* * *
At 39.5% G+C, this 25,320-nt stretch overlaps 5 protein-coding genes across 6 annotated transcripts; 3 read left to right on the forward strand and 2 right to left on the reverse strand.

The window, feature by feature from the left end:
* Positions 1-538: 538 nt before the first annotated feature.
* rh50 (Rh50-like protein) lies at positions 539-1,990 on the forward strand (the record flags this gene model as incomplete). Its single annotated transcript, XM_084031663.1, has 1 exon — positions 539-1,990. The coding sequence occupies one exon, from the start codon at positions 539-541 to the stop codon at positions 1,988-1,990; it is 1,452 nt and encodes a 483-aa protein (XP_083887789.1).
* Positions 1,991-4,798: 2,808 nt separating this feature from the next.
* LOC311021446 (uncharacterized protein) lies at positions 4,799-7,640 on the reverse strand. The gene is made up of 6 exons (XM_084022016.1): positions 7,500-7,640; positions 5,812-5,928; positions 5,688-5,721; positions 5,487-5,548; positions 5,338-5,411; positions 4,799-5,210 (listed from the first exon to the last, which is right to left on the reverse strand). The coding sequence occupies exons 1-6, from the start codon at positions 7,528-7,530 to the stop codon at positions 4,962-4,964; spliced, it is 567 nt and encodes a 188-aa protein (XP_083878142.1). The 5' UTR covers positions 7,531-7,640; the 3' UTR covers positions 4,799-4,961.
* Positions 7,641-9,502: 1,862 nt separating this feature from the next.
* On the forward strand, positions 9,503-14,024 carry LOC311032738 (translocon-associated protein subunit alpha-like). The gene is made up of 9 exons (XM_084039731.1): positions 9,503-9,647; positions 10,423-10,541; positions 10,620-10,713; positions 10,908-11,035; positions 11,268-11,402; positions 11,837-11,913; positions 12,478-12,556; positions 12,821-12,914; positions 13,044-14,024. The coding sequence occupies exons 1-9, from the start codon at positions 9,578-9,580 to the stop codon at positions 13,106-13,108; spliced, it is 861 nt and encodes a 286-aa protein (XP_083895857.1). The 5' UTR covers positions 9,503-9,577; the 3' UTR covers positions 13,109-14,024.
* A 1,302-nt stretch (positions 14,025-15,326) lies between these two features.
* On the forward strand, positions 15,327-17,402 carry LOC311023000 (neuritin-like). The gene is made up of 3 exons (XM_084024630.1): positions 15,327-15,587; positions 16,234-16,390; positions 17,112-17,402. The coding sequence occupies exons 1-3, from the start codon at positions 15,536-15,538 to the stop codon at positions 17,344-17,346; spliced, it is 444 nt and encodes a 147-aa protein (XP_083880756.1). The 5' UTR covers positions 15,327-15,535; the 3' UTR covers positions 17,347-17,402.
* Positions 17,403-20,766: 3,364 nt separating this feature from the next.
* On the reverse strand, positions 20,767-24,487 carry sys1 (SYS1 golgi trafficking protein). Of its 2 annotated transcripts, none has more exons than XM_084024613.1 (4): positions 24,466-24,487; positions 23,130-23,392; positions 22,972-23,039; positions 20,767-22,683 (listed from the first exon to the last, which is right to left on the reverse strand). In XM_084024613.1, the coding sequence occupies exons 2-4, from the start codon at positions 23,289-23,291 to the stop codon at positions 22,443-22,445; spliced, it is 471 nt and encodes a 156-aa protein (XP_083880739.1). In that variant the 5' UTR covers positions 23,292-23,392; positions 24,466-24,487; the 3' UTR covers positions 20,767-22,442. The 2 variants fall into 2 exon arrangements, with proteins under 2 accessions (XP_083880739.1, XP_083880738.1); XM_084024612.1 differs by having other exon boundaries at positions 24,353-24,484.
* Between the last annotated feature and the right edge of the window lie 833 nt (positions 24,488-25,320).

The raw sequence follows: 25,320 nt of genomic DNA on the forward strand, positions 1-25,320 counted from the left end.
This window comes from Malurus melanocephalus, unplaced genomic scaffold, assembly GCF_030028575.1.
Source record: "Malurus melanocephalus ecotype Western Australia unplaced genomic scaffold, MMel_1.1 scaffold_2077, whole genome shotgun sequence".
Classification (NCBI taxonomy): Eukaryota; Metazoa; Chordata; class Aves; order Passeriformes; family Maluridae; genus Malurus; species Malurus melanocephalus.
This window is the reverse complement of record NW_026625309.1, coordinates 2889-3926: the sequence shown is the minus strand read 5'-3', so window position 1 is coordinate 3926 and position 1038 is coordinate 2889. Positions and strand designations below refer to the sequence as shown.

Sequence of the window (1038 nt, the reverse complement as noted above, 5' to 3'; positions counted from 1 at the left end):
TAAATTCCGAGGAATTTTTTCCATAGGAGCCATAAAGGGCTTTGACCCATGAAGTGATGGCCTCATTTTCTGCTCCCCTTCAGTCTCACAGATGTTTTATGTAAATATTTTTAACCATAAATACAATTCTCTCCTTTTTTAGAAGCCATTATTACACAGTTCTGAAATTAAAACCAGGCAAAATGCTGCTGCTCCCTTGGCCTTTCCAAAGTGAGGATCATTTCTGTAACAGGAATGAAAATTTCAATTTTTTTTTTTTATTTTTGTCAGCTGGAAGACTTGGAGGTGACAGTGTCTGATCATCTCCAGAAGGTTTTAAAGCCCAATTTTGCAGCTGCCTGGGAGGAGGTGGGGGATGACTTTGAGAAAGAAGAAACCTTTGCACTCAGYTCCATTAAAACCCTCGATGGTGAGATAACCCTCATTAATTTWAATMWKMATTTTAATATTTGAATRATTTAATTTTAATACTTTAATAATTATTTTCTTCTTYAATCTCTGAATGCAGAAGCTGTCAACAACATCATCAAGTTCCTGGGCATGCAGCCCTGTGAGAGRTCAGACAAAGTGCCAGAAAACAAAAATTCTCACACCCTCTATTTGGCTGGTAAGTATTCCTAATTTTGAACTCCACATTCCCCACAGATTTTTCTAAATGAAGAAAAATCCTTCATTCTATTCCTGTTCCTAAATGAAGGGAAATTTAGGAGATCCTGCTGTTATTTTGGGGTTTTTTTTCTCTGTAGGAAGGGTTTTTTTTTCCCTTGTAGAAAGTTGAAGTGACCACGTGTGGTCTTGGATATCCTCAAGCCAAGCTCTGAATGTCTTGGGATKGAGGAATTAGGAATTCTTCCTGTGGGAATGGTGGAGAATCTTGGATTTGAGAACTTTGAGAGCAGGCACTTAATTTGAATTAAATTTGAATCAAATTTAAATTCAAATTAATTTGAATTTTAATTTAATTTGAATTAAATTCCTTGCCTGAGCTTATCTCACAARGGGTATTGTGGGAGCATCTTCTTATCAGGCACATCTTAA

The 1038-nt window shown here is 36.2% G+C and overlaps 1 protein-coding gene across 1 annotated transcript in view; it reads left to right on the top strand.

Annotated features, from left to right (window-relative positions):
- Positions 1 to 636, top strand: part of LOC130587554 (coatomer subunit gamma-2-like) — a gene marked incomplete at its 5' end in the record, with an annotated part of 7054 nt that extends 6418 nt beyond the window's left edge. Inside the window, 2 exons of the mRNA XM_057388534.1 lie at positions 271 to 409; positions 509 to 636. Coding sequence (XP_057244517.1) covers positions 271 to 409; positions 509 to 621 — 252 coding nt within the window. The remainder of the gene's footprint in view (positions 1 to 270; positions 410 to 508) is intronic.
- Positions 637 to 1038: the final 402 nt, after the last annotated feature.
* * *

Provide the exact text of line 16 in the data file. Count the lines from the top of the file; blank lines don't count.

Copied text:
Source record: "Malurus melanocephalus ecotype Western Australia unplaced genomic scaffold, MMel_1.1 scaffold_2077, whole genome shotgun sequence".